Sunday, 19 February 2012

Educating Mrs. denHartigh

The first three weeks have been a blur.  Without air con due to a power failure on the first weekend before classes began, I felt I would perish. Thankfully, it has been reliably cool in my classroom ever since, but temperatures have been usually into the mid thirties, with a few days in the upper thirties. My energy level has been weak. Concentration is frustratingly NOT THERE.  Sweat soaks my clothes even as I guzzle liters of water each day. Dehydrated contacts make it tough to read for long, or to focus on details. Accents made for a few interesting misunderstandings, mostly on my part, complicated by a zillion acronyms, as many as 4 different ones for the Department of Education alone(true!), much new vocabulary (textas? zoomas? A3 or A4 sized folders? Did I enjoy the "bitch?"...whaaaT??!! oh, the BEACH...she asked if I had been enjoying the beach...) a mountain of good intentions and precious little real ability to absorb, prepare or respond....
I must say, support has been amazing.  Everyone on staff has made me feel welcome, cared about and empathized with.  The collaborative design of the school program, as well as the integrated approach and continuity of resources across grade levels, combined with the clear focus on teaching to the NAPLAN standardized tests in May, has left me with quite a clear path for instruction.  Even in my numbed state, I am beginning to see a path.  Relying on pure intuition, I have managed to organize what is currently passing for teaching. Students have only had a couple of instances where they seem to have sensed my lack of response to their increasing volume as they test me. It hasn't lasted long, as I have an excellent group with quite good behaviors. I've been able to regain their focus, if not really mine! Defaulting to storytime works well, as do action-packed body breaks to counteract the very looong periods,  I must rework my timetable to avoid that! After all , these are 8 and 9 year olds who need to be active.  The classroom is much smaller than I 'm used to, with no area to gather the group on the floor for teachable moments.  It's very hard to stay in their seats all day!! I don't teach that way!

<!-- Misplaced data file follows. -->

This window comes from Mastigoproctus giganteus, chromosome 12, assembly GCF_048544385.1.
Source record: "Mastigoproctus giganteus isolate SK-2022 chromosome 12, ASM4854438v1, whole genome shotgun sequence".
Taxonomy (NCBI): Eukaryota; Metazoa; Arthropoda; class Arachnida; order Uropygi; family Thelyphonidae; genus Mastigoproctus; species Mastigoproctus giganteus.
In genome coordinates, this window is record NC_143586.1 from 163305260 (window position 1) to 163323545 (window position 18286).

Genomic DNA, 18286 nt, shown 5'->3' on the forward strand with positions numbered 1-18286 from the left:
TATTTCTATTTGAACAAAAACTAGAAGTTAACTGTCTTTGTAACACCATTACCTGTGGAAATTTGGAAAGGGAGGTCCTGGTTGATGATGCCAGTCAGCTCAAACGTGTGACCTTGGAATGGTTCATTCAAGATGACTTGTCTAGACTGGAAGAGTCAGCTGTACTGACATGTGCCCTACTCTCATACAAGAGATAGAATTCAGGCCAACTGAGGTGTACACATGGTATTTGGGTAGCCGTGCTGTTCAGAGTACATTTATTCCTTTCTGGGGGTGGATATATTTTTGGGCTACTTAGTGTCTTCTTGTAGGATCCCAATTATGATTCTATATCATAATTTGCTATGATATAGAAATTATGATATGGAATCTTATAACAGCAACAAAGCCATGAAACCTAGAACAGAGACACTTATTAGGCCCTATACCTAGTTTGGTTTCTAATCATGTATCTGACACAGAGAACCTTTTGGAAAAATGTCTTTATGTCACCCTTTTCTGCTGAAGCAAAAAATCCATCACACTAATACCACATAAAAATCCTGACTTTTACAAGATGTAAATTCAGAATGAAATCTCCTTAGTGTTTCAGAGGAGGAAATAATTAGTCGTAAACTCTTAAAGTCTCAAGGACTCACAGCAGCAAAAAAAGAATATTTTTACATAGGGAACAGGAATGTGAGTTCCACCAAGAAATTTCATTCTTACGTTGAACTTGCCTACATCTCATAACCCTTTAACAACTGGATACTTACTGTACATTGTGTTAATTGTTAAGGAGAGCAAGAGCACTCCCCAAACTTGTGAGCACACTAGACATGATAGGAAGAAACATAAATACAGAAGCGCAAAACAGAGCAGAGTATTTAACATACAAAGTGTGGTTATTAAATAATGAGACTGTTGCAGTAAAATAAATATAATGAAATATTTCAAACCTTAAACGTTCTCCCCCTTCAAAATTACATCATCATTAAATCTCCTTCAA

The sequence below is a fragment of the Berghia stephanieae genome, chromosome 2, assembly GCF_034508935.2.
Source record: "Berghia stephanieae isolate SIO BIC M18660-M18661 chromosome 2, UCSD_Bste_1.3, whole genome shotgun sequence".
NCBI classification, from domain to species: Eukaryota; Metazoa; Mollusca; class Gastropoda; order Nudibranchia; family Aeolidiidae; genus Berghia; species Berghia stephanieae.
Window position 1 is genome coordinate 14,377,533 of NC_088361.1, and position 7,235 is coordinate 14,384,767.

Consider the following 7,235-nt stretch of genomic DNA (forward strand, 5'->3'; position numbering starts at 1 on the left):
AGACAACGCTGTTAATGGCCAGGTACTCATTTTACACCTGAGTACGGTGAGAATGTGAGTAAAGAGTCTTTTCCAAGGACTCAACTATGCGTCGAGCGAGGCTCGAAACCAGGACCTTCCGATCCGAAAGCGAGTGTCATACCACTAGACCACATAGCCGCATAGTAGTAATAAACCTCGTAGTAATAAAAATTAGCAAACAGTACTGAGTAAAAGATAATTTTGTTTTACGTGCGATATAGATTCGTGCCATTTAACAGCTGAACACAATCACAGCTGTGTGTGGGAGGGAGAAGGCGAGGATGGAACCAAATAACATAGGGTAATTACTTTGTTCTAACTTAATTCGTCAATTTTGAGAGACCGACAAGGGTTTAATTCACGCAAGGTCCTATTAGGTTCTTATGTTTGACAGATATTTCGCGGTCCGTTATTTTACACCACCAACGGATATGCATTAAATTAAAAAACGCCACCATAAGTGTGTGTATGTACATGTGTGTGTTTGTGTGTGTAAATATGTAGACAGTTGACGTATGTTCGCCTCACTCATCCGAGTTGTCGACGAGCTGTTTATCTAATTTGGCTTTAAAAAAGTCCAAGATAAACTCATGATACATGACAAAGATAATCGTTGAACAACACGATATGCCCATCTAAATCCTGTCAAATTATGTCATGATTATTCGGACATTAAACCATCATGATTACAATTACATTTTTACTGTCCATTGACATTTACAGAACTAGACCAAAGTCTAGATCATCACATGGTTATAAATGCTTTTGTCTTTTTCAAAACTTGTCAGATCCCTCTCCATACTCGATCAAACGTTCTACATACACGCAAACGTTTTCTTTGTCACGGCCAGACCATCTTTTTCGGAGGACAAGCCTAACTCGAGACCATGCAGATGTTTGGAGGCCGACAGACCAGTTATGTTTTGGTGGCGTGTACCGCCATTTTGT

Our first trip outdoors to shady areas for a nature hunt produced relief from the 4 walls, but a wall of heat that  felt like the searing high setting on a hair dryer. While about 3 boys ran amock, most students were very  intent on sketching 4 specimens of flora or fauna that I had assigned.  Clipboards in hand, we hunted with our eyes and aimed to record observations. First, Peter found a dead bird, headless, under a nest. OK, we'll try not to touch it kids, just sketch what you see. Let's consider how it may have become headless.... Five minutes later the missing head was produced with glee by Bayley, who was sent to wash his hands after depositing the wee skull at the foot of slightly hysterical girls.  I decided we'd move on from that area. The contained raised flower beds near our new library entrance seemed innocuous enough.  Let's sketch the "kangaroo paws", that are blossoming here, class...Redback? Deadly poisonous spider, you say? OK, everyone take a big step baaaaaaaaaaaack.......yup, our librarian came out to confirm that it was a fine big female, spinning a rather lifeless looking grasshopper up in her web. Juicy dinner, indeed. Luckily, another staff member zipped off to find both my camera and our deputy principal, Johan Van Wyk, who doubles as a poisonous insect remover...., but not before we got both great pics and sketches! Of course, our lovely librarian, Jenny O'dea, handed me the perfect book on venomous creatures of Australia right on cue, so we sat down in the cool shade, on benches to read about redbacks.  I'd call that an unforgettable first Science lesson in Oz, wouldn't you? Quite a collaborative dance!
It can only get better.

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